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What is a PET exam? 

Positron Emission Tomography (PET) is a nuclear medicine procedure that produces pictures of the body’s biological functions. PET is able to capture chemical and physiological changes related to metabolism, as opposed to gross anatomy and structure, which is obtained by CT and MRI. This is important since function changes are often present before structural changes in tissues. PET images may therefore demonstrate pathological changes long before they would be evident on CT or MRI. 

So what is PET/CT? 

The scanner at Dakota Radiology is configured to capture both the biological image of a PET scan and the structural image of the CT scan at the same time. Because the images are captured at the same time, your body - both externally and internally - is in the same position. Both images are viewed by the radiologists and fused together through the help from advanced software tools to pinpoint exactly where disorders are located in the body. 



What is PET/CT used for? 

Oncology patients may have a PET/CT exam as it is helpful in diagnosing, staging (determining the extent of), as well as monitoring treatment response in a number of types of cancers.   PET/CT is also used to aide in the diagnosis of neurological disease and certain types of cardiovascular disease. 

How do I prepare for the exam? 

We, at Dakota Radiology, ask that you do not eat or drink anything for 4 hours prior to your exam. Wear comfortable clothing and take any prescribed medications on the day of the exam unless instructed not to do so by your physician. Our nursing staff will contact you 1 to 5 days prior to your exam with specific instructions for your particular exam. 

What can I expect during my PET/CT test? 

Upon arrival, you will be admitted by our front office personnel and escorted to the imaging area. A technologist will ask you a series of questions regarding you medical history. A small sample of blood will be taken to test your blood sugar level. Then, the technologist will inject a small amount of a radioactive tracer called FDG. Once injected, you will be asked to rest for about 60 minutes while the tracer distributes through your body and is processed by the organs being evaluated. Finally, the technologist will ask you to lie on the scanner bed and you will slowly pass through the scanner.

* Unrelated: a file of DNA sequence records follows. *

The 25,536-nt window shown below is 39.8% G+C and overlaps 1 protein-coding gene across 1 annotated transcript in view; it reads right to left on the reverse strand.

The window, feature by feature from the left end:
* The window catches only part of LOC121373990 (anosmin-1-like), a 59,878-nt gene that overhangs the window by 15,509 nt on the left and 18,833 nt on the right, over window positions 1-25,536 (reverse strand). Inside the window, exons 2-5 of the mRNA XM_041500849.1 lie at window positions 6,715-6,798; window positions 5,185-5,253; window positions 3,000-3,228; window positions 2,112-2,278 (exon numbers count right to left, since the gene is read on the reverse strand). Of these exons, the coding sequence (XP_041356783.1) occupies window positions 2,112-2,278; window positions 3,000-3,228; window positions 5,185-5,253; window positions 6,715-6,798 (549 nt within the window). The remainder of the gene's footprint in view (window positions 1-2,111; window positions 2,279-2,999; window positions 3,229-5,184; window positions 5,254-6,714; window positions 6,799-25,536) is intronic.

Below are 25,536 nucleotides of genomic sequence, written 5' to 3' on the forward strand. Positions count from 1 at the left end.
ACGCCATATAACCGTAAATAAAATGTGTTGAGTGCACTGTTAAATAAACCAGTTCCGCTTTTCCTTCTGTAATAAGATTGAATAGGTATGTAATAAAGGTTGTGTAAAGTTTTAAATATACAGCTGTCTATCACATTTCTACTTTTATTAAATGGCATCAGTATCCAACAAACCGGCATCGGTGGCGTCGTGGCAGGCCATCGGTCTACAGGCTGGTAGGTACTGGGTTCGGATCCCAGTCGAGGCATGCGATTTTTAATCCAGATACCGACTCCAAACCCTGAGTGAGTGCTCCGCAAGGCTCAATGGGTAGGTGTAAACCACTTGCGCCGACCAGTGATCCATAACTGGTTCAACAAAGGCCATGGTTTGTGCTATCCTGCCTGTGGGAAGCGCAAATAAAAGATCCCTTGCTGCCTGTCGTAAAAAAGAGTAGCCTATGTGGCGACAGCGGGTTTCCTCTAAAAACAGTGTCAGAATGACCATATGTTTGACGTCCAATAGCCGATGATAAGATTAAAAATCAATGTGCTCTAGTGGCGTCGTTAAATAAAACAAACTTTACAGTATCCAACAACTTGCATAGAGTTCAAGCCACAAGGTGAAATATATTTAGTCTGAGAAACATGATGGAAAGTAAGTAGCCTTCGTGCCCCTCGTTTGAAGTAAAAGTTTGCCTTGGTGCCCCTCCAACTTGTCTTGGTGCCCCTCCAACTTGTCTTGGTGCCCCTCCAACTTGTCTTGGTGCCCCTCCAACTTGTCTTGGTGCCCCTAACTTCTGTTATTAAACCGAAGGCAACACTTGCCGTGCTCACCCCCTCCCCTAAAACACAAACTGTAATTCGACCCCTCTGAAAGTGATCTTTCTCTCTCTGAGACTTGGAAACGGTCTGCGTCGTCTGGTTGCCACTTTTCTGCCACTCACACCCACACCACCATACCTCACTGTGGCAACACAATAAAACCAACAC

Is the FDG safe? 

Fluoro Deoxyglucose or FDG is a radioactive isotope attached to a form of glucose (sugar) and is the most common isotope used in PET. To begin the PET procedure, a small amount of the glucose is injected into your bloodstream. There is no danger to you from this injection. Glucose is a common substance that every cell in your body needs in order to function. Diabetic patients need not worry; it would take 1,000,000 doses of FDG to equal the glucose in one teaspoon of sugar. 

FDG has a half-life of approximately 110 minutes and is excreted by way of the kidneys, so it is quickly dispelled from your body. FDG must pass multiple quality control measures before it is used for any patient injections. 

Does it hurt? 

Other than the injection of the isotope, which is no different than any other injection, there is no pain involved in a PET/CT scan. 

Will I need someone to drive me? 

There are no side effects from the PET scan, so assuming that you normally drive, you will be able to drive yourself from the exam. 

How long will the exam last? 

Expect to be at Dakota Radiology between 1 1/2 to 2 hours. 

Can I schedule my PET/CT exam? 

The PET/CT exam is not a self-referral exam. Your physician’s office will call us to schedule a time that is convenient for you. We will be required to have a signed order from your physician to procede with the exam. A schedule coordinator will contact you prior to your exam to gather necessary information. This helps enable us to get you registered and back for your exam as quickly as possible.

How will I receive my results? 

The specialty trained radiologists at Dakota Radiology will review the newly aquired PET/CT images and any previous related exams. They will dictate a detailed report explaining their findings. The report is sent to your physician. Your physician will review the PET/CT findings with you. 

Will my insurance cover my procedure? 

Many private insurance companies and Medicare provide coverage for some PET/CT procedures depending on medical necessity. The staff at Dakota Radiology will be happy to work with you to verify your benefits, eligibility and authorizations. We will submit claims as needed for your PET/CT scan. 

If the procedure cannot be covered by your insurance provider, we will be happy to develop a payment plan with you.